Sen. Sabina Perez introduced Bill 53-35 to protect Guam’s reefs and vulnerable fisheries by ending scuba fishing in Guam’s waters. The bill is co-sponsored by Senator Clynt Ridgell and Speaker Tina Muña Barnes.
Studies show that scuba fishing allows for the targeting of reef fish at greater depths, and at greater efficiency, than traditional fishing methods. This relentless practice prevents struggling fish stocks from regenerating, which are essential to the health of coral reef ecosystems. In extreme cases, scuba fishing can contribute to fisheries collapse.
In a recent study of 832 coral reefs in 64 localities, two stood out for having fish biomass low enough to constitute fisheries collapse: Papua New Guinea and Guam. “We must act now if we hope to save our fisheries from collapse, which would have negative repercussions to our coral reefs,” said Sen. Perez.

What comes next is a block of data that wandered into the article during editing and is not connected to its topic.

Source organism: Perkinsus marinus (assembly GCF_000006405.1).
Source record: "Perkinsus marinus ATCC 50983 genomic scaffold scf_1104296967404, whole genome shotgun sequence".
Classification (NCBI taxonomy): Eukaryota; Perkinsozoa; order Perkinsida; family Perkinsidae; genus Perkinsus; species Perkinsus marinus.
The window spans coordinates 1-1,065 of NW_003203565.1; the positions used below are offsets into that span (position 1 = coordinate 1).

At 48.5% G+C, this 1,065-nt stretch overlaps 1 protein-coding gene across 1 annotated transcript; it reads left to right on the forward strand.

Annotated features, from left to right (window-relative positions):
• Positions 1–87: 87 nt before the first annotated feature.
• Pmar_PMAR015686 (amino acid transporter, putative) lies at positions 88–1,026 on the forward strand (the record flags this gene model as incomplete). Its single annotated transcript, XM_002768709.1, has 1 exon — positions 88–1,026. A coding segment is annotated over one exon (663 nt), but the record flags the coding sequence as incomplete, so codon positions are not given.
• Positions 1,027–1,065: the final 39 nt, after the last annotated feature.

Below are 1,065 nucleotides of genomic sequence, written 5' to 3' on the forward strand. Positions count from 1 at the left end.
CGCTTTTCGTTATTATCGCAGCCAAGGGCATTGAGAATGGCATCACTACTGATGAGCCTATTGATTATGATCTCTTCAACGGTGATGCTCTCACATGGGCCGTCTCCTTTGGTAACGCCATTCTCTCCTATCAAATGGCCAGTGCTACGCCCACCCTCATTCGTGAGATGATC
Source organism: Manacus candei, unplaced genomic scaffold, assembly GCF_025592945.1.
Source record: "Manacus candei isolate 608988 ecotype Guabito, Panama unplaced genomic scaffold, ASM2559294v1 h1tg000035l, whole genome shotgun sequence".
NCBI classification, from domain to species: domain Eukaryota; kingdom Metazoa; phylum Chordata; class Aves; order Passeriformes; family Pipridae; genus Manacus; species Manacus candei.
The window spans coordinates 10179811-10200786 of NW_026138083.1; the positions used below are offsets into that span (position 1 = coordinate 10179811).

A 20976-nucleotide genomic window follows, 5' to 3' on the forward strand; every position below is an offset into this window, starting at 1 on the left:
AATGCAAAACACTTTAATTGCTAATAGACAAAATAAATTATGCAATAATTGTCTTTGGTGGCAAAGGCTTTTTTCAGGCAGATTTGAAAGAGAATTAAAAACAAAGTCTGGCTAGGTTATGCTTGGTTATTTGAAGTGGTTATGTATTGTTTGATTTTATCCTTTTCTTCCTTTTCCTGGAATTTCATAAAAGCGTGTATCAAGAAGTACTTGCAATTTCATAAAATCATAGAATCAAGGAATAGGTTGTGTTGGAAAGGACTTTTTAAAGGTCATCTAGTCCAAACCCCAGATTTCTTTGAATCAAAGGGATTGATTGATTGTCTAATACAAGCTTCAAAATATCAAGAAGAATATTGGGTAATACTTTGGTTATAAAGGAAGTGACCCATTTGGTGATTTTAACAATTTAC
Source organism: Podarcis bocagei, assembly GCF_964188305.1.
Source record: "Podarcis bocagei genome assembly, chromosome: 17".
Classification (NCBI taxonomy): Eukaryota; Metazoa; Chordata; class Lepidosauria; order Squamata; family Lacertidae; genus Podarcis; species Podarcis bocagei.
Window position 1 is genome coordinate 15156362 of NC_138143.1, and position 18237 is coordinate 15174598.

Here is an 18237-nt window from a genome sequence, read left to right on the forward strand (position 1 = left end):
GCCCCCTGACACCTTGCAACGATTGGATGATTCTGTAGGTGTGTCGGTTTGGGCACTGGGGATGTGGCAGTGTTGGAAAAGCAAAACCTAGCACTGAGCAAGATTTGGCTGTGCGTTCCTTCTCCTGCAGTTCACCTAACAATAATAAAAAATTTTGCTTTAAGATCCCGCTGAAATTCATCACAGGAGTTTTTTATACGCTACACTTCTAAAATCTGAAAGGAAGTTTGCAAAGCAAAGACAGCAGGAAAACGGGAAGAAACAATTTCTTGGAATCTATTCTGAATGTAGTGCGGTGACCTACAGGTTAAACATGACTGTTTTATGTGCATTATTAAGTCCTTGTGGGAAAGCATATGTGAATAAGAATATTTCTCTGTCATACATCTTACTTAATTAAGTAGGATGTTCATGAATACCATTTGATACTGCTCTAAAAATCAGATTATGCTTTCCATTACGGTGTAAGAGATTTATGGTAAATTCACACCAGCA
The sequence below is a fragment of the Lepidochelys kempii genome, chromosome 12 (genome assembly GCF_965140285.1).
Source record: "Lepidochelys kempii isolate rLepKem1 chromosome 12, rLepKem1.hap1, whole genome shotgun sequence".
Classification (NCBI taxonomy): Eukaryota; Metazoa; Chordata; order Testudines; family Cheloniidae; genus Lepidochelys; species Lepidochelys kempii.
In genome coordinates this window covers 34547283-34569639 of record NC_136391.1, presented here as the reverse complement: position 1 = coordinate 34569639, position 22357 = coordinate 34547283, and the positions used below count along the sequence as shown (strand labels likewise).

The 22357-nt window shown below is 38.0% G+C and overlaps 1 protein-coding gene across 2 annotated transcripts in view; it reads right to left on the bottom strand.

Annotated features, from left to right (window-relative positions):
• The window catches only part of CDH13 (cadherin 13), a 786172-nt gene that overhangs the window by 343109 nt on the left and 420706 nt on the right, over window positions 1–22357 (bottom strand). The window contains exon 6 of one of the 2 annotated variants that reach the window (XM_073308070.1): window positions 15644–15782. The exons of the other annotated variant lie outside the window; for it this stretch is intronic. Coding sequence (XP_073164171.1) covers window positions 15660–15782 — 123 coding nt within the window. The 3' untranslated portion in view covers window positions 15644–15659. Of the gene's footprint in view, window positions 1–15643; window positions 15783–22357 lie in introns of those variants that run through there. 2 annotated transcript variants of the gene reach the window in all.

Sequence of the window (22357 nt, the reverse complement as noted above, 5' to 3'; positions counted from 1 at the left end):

Two species, once prevalent in Guam’s waters, are particularly vulnerable to scuba fishing: Atuhong (Humphead Parrotfish) and Tanguisson (Humphead Wrasse). Both require the ability to grow large in deep waters before returning and repopulating reefs. However, with the advent of scuba fishing, the largest of these fish are now being targeted in deep waters with startling efficiency. Data compiled by Guam Department of Agriculture show that all recorded catches of Atuhong and eighty-five percent of recorded Tanguissoncatch were caught by scuba fishing.
The ban proposed by Bill 53-35 has been adopted in 63 nations/jurisdictions, including the CNMI and most Pacific island nations, and seeks to end the damaging practice of scuba fishing in Guam in an effort to protect reducing fish stocks.